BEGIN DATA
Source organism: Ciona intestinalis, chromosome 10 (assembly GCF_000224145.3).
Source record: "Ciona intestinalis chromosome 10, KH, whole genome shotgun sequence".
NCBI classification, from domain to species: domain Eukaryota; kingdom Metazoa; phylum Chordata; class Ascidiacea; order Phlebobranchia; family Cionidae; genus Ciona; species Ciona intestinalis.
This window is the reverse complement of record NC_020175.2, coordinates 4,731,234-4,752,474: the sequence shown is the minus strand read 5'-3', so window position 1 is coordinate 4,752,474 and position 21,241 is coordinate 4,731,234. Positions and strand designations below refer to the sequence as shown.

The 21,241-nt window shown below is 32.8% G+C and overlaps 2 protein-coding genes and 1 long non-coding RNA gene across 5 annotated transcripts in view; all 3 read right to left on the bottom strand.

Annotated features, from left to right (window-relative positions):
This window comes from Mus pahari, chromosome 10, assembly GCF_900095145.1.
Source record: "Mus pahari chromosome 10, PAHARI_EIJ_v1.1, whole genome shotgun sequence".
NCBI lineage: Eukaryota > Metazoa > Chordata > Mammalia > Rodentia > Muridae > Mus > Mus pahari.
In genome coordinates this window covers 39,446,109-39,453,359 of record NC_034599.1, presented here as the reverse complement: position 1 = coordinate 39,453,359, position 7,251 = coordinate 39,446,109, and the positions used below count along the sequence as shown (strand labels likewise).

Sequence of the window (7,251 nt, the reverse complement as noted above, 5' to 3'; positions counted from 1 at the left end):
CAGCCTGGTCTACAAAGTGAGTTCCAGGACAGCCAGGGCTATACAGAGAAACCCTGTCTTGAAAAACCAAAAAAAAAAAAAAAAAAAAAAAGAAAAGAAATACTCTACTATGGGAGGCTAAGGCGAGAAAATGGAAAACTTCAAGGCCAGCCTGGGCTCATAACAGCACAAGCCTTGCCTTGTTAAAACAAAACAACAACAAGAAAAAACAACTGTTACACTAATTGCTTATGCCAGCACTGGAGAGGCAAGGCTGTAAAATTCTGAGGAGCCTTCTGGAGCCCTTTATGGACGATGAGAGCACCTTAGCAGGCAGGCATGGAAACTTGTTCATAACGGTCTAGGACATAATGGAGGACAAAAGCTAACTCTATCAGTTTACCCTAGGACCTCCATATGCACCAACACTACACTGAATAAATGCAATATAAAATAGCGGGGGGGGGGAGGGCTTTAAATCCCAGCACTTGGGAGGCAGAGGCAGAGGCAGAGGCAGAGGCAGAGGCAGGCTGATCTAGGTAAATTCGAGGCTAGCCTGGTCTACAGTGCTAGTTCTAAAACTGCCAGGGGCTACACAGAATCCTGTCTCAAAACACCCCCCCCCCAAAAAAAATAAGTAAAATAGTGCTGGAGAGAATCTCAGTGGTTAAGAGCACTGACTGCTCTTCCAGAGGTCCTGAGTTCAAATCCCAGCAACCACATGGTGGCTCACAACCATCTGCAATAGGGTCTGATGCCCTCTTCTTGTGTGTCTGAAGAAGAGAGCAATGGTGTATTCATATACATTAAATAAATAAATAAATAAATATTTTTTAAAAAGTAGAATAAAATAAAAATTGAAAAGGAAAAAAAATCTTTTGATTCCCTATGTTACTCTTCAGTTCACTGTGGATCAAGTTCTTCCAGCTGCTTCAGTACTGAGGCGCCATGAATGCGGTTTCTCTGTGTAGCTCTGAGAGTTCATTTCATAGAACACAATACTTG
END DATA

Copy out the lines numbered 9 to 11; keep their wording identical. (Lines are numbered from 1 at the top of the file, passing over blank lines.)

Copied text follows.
NCBI lineage: Eukaryota > Metazoa > Chordata > Mammalia > Rodentia > Muridae > Mus > Mus pahari.
In genome coordinates this window covers 39,446,109-39,453,359 of record NC_034599.1, presented here as the reverse complement: position 1 = coordinate 39,453,359, position 7,251 = coordinate 39,446,109, and the positions used below count along the sequence as shown (strand labels likewise).

Sequence of the window (7,251 nt, the reverse complement as noted above, 5' to 3'; positions counted from 1 at the left end):